The Playas de Nosara visitor experience is unlike any other. Nosara’s high value form of tourism is that it is a real place that blends town with beach, tico with expat, resident with visitor. This is what international sustainable tourism is really about: Learning to understand others in places that strive to maintain their honest integrity and a sense of authenticity.
The very definition of sustainable tourism, Costa Rica’s calling card to the world, embraces multicultural and bilingual integration, providing new employment and business opportunities for local people, opening the marketplace to local culture while also enhancing the visitor experience of adventure, nature, natural foods and healthy living.
To maintain the character of our region, development requires careful planning, new infrastructure and some new rules, all impediments to quick profits by outsiders but essential to sustaining a prosperous and livable community.
Playas de Nosara had an estimated 50,000 visitors in 2013. At its current rate of growth, we will have over 100,000 visitors by 2018. This level of tourism will seriously challenge our carrying capacity for water, roads, security and power, all currently underserving both our needs and reasonable expectations.
The challenges for the population of 5000 people of Nosara, from Delicias to the Rio Montaña, can only be met by honest and open discussion, technical analysis and consensus-building around that sense of place that makes Nosara successful.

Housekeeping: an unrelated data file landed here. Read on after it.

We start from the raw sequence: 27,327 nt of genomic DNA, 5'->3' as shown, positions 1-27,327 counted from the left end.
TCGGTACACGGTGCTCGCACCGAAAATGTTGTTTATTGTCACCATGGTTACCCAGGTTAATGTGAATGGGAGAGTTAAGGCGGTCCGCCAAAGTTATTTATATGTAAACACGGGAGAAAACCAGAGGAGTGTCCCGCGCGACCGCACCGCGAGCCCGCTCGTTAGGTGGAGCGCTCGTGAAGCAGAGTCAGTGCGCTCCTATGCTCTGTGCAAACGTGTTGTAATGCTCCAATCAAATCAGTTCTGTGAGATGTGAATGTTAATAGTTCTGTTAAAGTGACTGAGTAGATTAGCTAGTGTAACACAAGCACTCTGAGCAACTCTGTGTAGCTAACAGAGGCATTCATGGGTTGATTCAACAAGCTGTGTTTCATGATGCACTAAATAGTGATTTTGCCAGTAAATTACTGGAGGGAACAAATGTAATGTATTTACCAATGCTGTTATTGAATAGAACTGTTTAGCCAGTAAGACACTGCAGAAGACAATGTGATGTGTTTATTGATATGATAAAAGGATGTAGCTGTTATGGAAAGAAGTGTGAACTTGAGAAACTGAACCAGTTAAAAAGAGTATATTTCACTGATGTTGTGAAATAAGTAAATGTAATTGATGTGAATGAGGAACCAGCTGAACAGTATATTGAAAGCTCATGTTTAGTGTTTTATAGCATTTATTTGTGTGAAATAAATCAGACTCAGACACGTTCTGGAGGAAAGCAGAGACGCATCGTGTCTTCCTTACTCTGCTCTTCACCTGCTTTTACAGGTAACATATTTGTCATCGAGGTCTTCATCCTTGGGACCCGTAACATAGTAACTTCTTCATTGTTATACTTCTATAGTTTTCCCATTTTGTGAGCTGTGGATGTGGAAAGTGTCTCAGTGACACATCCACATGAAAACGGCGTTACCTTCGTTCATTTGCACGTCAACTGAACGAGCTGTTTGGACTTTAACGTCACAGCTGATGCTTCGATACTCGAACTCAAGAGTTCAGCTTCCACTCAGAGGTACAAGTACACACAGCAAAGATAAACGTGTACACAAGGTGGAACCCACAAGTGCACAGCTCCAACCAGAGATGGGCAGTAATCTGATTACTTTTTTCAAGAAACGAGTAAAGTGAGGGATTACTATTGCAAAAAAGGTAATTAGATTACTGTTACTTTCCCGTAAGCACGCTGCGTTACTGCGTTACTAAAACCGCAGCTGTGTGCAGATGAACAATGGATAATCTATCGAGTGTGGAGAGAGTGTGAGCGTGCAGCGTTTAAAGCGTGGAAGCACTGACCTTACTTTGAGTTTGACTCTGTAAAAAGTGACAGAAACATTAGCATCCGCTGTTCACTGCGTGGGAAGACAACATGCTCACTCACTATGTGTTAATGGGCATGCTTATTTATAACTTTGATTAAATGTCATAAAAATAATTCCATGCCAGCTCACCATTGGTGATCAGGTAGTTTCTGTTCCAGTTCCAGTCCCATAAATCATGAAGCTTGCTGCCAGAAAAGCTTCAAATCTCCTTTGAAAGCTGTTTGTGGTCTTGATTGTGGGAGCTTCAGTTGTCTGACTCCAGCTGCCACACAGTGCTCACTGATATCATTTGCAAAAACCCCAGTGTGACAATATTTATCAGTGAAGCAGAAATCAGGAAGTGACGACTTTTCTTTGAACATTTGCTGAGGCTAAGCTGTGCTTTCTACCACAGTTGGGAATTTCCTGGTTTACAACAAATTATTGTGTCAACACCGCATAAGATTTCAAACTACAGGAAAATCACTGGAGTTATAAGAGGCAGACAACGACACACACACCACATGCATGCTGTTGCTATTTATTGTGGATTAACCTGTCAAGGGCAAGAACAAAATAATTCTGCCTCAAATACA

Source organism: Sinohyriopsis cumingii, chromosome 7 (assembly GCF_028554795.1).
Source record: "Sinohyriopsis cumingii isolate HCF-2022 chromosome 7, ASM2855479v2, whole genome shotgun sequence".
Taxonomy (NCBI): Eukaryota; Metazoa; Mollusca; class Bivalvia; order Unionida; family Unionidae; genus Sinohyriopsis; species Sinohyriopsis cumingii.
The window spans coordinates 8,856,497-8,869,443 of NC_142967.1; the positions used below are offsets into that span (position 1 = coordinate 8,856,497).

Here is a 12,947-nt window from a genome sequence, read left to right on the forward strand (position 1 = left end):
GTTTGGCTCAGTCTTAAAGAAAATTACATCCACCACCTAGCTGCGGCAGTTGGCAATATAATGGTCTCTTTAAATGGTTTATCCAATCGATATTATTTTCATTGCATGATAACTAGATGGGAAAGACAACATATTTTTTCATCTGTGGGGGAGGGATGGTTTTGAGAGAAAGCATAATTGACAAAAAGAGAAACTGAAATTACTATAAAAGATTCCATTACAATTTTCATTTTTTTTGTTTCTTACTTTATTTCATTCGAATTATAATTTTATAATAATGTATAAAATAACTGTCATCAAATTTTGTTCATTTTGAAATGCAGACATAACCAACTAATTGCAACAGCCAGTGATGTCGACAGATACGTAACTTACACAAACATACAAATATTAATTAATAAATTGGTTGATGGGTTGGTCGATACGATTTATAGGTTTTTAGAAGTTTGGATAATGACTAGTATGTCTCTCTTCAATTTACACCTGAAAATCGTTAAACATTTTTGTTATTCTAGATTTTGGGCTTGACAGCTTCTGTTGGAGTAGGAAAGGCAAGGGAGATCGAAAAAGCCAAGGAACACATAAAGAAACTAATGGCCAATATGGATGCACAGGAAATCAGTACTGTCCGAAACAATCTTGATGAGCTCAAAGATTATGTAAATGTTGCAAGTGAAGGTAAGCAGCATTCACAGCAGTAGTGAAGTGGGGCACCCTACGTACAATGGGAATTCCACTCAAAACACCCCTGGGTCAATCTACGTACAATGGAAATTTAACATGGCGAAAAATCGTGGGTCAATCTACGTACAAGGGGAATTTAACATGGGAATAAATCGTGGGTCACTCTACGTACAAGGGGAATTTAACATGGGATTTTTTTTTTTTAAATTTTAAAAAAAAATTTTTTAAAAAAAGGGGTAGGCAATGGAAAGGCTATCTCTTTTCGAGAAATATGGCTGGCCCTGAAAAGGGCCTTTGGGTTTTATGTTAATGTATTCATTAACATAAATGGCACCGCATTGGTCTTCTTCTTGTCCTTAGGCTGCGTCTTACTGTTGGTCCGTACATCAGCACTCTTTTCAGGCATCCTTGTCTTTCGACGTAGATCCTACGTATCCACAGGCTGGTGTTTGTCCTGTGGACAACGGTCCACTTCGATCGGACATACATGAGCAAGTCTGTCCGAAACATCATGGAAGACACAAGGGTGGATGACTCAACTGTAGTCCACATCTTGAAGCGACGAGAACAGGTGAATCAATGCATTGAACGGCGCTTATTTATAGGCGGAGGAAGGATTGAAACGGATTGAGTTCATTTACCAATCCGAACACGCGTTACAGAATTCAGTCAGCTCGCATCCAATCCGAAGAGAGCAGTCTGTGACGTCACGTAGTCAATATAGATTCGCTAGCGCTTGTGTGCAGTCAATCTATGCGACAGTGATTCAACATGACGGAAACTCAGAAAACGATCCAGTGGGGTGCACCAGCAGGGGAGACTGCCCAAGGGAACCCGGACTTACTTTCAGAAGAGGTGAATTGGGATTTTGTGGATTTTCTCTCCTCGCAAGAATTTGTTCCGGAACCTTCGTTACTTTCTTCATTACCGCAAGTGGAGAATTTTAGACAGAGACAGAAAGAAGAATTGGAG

News from Guanacaste communities surrounded by inclusive resorts funded by absentee investors tell the tale of water shortages, congestion, high crime, polluted surf and the other ills of mass tourism.
The premise to our mutual understanding is that the popularity of Playas de Nosara visitor experience is Nosara’s economic engine for the expansion of local small business and increased tax revenues for public services. For now, Nosara has a distinctive market niche that makes it successful. Enhancing and protecting that market niche requires understanding, goodwill and a high level of unanimity.
In the planning profession the concept of “Limits of Acceptable Change” is the discipline of combining an understanding of carrying capacity (does Nosara’s infrastructure for water and power, for example, meet the standards and needs of its residents and visitors?) and the myriad cultural, workforce and economic aspirations of a community that seeks to avoid its own destruction in the process.
The challenges now before us are determining Nosara’s residents’ perception of the Limits of Acceptable Change, followed by a realistic cost/benefit formula and the civic will and resources for implementation and effective enforcement.